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Flag Retirement

Reverence for the American flag flows through all aspects of Scouting. Each unit meeting or ceremony begins with a flag ceremony and the Pledge of Allegiance to the flag.


This respect for the flag shouldn’t end when the ceremonies are over. When the flag has reached the end of its life, a meaningful retirement ceremony should follow. We retire flags with dignity and respect when they become worn, torn, faded, or badly soiled.

Know before accepting a flag for retirement: Where has it flown? How long? Any memorable events associated with it?

The BSA Handbook says, “A national flag that is worn beyond repair may be burned in a fire. The ceremony should be conducted with dignity and respect and the flag burned completely to ashes.”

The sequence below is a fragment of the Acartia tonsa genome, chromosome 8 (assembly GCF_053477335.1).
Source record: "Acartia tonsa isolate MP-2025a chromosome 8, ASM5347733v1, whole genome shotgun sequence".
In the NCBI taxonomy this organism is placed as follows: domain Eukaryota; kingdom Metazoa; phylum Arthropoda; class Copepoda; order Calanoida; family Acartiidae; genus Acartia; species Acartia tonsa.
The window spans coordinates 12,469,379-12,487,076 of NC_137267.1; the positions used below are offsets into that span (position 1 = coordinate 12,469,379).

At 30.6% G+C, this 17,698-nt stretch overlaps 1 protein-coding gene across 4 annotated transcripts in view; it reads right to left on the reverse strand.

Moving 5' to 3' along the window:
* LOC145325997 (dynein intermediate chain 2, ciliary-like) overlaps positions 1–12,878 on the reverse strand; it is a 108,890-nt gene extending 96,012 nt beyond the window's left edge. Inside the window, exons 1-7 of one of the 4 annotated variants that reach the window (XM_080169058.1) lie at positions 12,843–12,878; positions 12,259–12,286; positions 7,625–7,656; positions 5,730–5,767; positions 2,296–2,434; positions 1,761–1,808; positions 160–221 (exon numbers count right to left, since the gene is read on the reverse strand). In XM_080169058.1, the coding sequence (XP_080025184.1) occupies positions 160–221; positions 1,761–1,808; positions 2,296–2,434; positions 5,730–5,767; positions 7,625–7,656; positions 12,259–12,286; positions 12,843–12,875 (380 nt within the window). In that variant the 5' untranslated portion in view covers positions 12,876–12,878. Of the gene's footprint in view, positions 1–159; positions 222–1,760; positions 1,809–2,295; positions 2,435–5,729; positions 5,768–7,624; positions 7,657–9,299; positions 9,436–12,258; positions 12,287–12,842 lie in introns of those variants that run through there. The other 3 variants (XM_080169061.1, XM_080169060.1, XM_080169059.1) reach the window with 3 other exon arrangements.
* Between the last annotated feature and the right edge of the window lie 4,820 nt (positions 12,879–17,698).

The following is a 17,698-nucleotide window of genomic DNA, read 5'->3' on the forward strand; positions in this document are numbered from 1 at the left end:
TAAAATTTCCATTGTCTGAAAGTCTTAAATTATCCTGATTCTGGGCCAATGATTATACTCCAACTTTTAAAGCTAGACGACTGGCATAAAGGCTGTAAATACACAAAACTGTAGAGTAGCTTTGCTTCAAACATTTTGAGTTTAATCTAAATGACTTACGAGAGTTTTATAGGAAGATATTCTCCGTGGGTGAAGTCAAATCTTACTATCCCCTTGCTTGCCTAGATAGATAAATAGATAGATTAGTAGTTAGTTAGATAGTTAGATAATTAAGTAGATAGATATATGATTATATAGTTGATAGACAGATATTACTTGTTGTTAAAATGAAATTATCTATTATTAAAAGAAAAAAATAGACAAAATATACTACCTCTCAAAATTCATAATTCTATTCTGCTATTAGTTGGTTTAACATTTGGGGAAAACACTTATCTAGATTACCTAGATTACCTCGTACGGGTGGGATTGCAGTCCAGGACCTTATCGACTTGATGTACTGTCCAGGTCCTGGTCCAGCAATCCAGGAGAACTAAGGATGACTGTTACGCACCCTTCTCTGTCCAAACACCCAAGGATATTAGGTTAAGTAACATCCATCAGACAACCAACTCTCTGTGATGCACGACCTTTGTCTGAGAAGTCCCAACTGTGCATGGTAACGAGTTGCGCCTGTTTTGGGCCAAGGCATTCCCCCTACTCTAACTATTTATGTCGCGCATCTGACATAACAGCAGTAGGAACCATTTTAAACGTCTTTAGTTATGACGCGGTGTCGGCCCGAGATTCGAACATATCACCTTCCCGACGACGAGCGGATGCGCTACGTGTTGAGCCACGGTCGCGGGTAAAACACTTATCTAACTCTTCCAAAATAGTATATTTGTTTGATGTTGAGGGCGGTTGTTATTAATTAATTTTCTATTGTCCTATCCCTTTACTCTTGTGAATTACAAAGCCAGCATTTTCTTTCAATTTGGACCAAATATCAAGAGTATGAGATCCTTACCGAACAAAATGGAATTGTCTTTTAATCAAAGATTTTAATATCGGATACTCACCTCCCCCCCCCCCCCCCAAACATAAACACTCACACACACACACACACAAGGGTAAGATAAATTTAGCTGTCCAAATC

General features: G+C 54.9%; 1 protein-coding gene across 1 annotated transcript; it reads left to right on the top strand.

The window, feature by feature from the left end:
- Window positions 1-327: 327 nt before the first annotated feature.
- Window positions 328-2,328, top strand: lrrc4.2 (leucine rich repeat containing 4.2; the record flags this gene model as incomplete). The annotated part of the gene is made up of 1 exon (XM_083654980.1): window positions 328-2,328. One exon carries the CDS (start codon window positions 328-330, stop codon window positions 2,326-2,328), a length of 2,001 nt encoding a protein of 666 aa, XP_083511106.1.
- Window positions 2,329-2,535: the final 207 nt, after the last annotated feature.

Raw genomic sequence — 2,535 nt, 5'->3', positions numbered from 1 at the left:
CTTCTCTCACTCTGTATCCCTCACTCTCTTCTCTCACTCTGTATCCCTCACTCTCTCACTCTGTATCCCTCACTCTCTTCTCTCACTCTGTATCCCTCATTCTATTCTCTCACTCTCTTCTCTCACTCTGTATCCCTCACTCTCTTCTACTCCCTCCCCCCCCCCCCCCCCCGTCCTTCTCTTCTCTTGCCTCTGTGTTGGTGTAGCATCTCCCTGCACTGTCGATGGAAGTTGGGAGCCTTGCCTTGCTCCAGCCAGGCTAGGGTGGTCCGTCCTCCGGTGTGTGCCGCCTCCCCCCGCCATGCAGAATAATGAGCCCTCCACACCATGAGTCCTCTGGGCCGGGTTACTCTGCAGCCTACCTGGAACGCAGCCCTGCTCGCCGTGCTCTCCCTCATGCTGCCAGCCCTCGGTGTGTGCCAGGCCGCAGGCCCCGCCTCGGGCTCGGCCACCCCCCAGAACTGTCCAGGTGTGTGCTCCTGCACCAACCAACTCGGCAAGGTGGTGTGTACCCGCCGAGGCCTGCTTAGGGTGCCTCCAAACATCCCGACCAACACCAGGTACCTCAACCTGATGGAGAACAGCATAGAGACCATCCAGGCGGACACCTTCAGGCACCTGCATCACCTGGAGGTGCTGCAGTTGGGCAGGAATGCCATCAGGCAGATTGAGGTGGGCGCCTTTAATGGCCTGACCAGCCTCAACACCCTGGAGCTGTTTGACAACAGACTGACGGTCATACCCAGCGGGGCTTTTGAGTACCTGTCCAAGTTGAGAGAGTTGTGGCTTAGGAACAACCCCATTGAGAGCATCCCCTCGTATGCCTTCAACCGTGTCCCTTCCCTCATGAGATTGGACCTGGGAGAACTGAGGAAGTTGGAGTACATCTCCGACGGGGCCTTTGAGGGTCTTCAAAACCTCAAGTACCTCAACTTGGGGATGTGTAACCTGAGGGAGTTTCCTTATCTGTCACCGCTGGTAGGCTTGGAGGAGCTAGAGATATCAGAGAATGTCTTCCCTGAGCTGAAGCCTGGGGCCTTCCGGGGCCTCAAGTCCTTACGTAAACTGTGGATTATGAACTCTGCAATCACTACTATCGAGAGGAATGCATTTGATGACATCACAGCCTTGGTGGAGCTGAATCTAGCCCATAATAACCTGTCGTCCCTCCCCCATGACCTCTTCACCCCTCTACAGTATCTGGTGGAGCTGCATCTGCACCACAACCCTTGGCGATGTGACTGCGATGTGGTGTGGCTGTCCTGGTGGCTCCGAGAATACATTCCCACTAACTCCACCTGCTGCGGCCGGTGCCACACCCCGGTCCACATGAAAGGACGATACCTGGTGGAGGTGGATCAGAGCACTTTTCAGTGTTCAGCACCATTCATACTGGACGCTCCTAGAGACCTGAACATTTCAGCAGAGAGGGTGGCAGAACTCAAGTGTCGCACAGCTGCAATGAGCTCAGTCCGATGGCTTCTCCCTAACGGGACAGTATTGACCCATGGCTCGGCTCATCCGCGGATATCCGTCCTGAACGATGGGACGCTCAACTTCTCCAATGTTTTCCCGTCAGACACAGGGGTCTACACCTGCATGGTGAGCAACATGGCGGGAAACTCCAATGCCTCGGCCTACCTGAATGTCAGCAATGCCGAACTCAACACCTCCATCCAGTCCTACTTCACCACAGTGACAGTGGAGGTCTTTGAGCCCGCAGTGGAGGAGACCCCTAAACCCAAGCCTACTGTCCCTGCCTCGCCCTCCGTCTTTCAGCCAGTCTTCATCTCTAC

Being aware of the material from which your flag is made will drive your method of retirement. Unlike the cotton and wool flags made in the early 20th century, some modern flags are made out of synthetic materials like nylon. Burning nylon is not recommended but it can be recycled to become a new flag again.

The traditional method of retirement is to incinerate a cotton flag, but this does not mean that one should simply drop the whole flag into a fire.
A flag ceases to be a flag when it is cut into pieces. In addition, smaller pieces are easier to completely incinerate. First cut the flag in half, vertically, leaving the blue star field whole. Then, place the two halves together and cut them in half, horizontally.
While the Scouts are performing the flag dissection, other Scouts should start and tend a medium size, wood fire. The Scouts maintain a vigil over the fire until all traces of the flag remnants are destroyed. The fire is then extinguished and the ashes are buried. The burial can be completed with a moment of silence while taps is played by a bugler. 

BSA Troops 501 & 501G 
1200 Foothill Blvd.
La Cañada Flintridge, CA 91011




BSA National 

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